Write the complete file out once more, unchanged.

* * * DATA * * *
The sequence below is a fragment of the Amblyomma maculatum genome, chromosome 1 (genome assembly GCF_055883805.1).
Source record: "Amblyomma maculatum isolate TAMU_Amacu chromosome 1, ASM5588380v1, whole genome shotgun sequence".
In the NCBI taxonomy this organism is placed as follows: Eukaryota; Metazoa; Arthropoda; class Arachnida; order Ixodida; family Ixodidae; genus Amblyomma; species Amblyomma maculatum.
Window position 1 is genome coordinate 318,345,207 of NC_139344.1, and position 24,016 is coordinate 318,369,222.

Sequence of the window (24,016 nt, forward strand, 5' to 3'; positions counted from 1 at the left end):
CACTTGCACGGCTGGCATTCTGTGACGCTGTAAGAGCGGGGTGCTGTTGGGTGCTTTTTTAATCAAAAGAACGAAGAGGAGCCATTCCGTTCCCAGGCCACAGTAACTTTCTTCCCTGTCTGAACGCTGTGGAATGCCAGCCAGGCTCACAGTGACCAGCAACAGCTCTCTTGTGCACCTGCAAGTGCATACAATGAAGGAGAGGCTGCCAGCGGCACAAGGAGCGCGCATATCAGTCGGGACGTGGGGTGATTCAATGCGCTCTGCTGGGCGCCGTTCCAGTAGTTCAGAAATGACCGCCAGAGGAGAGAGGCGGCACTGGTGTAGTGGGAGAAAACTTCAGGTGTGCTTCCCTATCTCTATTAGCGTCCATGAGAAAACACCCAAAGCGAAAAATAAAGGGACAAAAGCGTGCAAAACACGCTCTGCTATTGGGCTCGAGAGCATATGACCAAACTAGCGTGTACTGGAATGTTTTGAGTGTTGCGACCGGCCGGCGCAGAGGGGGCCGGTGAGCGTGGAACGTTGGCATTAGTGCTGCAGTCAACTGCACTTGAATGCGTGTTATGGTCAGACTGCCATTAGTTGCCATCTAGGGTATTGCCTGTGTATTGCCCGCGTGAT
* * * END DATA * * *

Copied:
The sequence below is a fragment of the Amblyomma maculatum genome, chromosome 1 (genome assembly GCF_055883805.1).
Source record: "Amblyomma maculatum isolate TAMU_Amacu chromosome 1, ASM5588380v1, whole genome shotgun sequence".
In the NCBI taxonomy this organism is placed as follows: Eukaryota; Metazoa; Arthropoda; class Arachnida; order Ixodida; family Ixodidae; genus Amblyomma; species Amblyomma maculatum.
Window position 1 is genome coordinate 318,345,207 of NC_139344.1, and position 24,016 is coordinate 318,369,222.

Sequence of the window (24,016 nt, forward strand, 5' to 3'; positions counted from 1 at the left end):
CACTTGCACGGCTGGCATTCTGTGACGCTGTAAGAGCGGGGTGCTGTTGGGTGCTTTTTTAATCAAAAGAACGAAGAGGAGCCATTCCGTTCCCAGGCCACAGTAACTTTCTTCCCTGTCTGAACGCTGTGGAATGCCAGCCAGGCTCACAGTGACCAGCAACAGCTCTCTTGTGCACCTGCAAGTGCATACAATGAAGGAGAGGCTGCCAGCGGCACAAGGAGCGCGCATATCAGTCGGGACGTGGGGTGATTCAATGCGCTCTGCTGGGCGCCGTTCCAGTAGTTCAGAAATGACCGCCAGAGGAGAGAGGCGGCACTGGTGTAGTGGGAGAAAACTTCAGGTGTGCTTCCCTATCTCTATTAGCGTCCATGAGAAAACACCCAAAGCGAAAAATAAAGGGACAAAAGCGTGCAAAACACGCTCTGCTATTGGGCTCGAGAGCATATGACCAAACTAGCGTGTACTGGAATGTTTTGAGTGTTGCGACCGGCCGGCGCAGAGGGGGCCGGTGAGCGTGGAACGTTGGCATTAGTGCTGCAGTCAACTGCACTTGAATGCGTGTTATGGTCAGACTGCCATTAGTTGCCATCTAGGGTATTGCCTGTGTATTGCCCGCGTGAT